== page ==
Senior Q&A: Jack Trotter

Jack Trotter

As the year winds down for this year's senior class, The Bootleg's Kevin Danna was able to grab a few minutes with each of them as they count down their final games in a Stanford uniform. Next up to discuss his life and times on The Farm - Jack Trotter!

The Bootleg: So Mr. President, how were your first 100 days in office?
Jack Trotter: Oh what a question…It's been good. It's been tough at times, kind of bouncing both basketball and presidential stuff, but it's been good. We've had some great events, great turnout, the class seems to be enjoying our presidency.

TB: How often do your basketball and class president schedules conflict?
JT: In the fall, there wasn't really any. And then winter, obviously we're traveling every other weekend so we've had a few weekend events that I haven't been able to go to because I'm on the road. But there are three other presidents to pick up the slack, so it's been nice.

TB: What made you decide to run for senior class president in the first place?
JT: So I really wasn't thinking about it, and then a friend-  one of my co-presidents - Facebook messaged me, out of all things, and asked me if I thought about running. And to be honest I hadn't, but the more I thought about it, it just seemed like a great way to do some public service, get some leadership experience, and give back to Stanford University and the community and the class, because all of those things have done so much for me.

TB: Any more politics in your future?
JT: Not in the immediate future, certainly. My dad's a small-town politician, but no, no immediate desire to go in that direction.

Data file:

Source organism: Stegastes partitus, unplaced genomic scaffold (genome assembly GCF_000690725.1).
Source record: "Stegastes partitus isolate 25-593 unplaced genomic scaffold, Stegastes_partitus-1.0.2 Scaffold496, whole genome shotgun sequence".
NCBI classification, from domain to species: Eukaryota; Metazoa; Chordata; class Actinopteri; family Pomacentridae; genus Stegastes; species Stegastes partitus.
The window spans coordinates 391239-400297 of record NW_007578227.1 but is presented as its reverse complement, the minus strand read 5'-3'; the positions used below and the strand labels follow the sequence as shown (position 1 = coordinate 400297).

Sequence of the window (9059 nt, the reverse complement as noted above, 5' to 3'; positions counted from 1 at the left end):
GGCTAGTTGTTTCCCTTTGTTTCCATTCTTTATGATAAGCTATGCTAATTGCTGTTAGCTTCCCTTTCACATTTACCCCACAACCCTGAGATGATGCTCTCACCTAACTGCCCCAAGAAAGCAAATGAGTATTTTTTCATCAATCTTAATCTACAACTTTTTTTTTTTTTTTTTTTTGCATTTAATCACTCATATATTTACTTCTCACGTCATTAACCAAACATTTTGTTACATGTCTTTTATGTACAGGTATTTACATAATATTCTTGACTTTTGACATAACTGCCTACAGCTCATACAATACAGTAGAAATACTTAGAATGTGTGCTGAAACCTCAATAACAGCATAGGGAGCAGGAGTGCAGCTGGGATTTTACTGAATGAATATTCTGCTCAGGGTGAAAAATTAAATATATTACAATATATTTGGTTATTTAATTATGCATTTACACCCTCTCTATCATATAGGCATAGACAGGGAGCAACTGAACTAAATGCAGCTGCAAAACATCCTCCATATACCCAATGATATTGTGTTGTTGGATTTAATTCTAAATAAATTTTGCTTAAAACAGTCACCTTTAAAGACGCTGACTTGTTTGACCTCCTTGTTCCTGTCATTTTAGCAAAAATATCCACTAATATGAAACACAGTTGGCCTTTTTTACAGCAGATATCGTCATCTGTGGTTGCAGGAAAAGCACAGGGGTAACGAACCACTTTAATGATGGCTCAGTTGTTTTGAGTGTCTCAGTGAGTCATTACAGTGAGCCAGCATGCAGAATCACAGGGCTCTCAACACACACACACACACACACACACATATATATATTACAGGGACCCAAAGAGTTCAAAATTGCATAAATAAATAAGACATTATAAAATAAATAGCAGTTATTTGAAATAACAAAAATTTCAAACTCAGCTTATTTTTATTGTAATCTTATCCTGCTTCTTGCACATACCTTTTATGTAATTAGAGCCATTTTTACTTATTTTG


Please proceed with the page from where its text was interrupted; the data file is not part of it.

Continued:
TB: Did that impact your decision at all?
JT: No, actually. That didn't really come up until we submitted the paper and I was like, "wow, I'm running for office; my dad is in office, this is kinda cool" but really, that didn't factor in.

TB: You have your degree in economics; you're getting your Master's in MS&E (Management Science and Engineering). What do you plan on doing with your degrees?
JT: So I already have a job lined up in San Francisco next year with a management consulting firm, so in the immediate post-graduation years - 2-3 years maybe - I'll be doing that. And then after that, maybe looking at going back to business school, stringing a few more letters onto the end of my name with degrees, but that's not really what it's about. Consulting in the short term, business school, and then really hopefully I'll know what I want to do for the rest of my career.

TB: Let's move on to basketball… I gotta ask - did Derrick Williams foul you?
JT: Absolutely. He didn't even touch the ball.

TB: Where did he get you?
JT: So I'm going up to dunk, and he basically grabs my left arm, pulls it off. I missed, and the great thing is the guy who sits across from our bench- he's a big Stanford fan-  always takes pictures. So I actually have a picture of him fouling me, and unfortunately that doesn't really matter, does it?

TB: What about some other moments; better moments, favorite moments that you have from your time here at Stanford as far as games that stick out in your mind?